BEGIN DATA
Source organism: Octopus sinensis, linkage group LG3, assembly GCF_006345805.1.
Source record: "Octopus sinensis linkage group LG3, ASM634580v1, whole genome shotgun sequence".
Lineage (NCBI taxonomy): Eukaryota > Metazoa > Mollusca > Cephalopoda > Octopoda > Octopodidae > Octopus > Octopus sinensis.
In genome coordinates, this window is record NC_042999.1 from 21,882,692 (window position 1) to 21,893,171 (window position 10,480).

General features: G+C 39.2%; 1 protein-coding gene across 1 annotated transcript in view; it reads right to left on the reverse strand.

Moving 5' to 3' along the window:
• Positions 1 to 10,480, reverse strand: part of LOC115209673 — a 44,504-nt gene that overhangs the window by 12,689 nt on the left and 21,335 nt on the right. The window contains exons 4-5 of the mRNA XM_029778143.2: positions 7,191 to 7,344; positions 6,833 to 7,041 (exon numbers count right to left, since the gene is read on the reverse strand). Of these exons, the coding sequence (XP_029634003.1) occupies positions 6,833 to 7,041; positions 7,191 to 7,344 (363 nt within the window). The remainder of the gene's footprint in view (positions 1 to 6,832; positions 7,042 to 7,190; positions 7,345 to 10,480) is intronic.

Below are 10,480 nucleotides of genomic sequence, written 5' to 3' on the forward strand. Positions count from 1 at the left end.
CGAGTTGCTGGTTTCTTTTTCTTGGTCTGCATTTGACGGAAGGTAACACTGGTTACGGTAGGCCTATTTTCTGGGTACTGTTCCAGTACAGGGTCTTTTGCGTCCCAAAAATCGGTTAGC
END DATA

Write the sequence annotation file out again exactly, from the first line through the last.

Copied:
Source organism: Octopus sinensis, linkage group LG3, assembly GCF_006345805.1.
Source record: "Octopus sinensis linkage group LG3, ASM634580v1, whole genome shotgun sequence".
Lineage (NCBI taxonomy): Eukaryota > Metazoa > Mollusca > Cephalopoda > Octopoda > Octopodidae > Octopus > Octopus sinensis.
In genome coordinates, this window is record NC_042999.1 from 21,882,692 (window position 1) to 21,893,171 (window position 10,480).

General features: G+C 39.2%; 1 protein-coding gene across 1 annotated transcript in view; it reads right to left on the reverse strand.

Moving 5' to 3' along the window:
• Positions 1 to 10,480, reverse strand: part of LOC115209673 — a 44,504-nt gene that overhangs the window by 12,689 nt on the left and 21,335 nt on the right. The window contains exons 4-5 of the mRNA XM_029778143.2: positions 7,191 to 7,344; positions 6,833 to 7,041 (exon numbers count right to left, since the gene is read on the reverse strand). Of these exons, the coding sequence (XP_029634003.1) occupies positions 6,833 to 7,041; positions 7,191 to 7,344 (363 nt within the window). The remainder of the gene's footprint in view (positions 1 to 6,832; positions 7,042 to 7,190; positions 7,345 to 10,480) is intronic.

Below are 10,480 nucleotides of genomic sequence, written 5' to 3' on the forward strand. Positions count from 1 at the left end.
CGAGTTGCTGGTTTCTTTTTCTTGGTCTGCATTTGACGGAAGGTAACACTGGTTACGGTAGGCCTATTTTCTGGGTACTGTTCCAGTACAGGGTCTTTTGCGTCCCAAAAATCGGTTAGC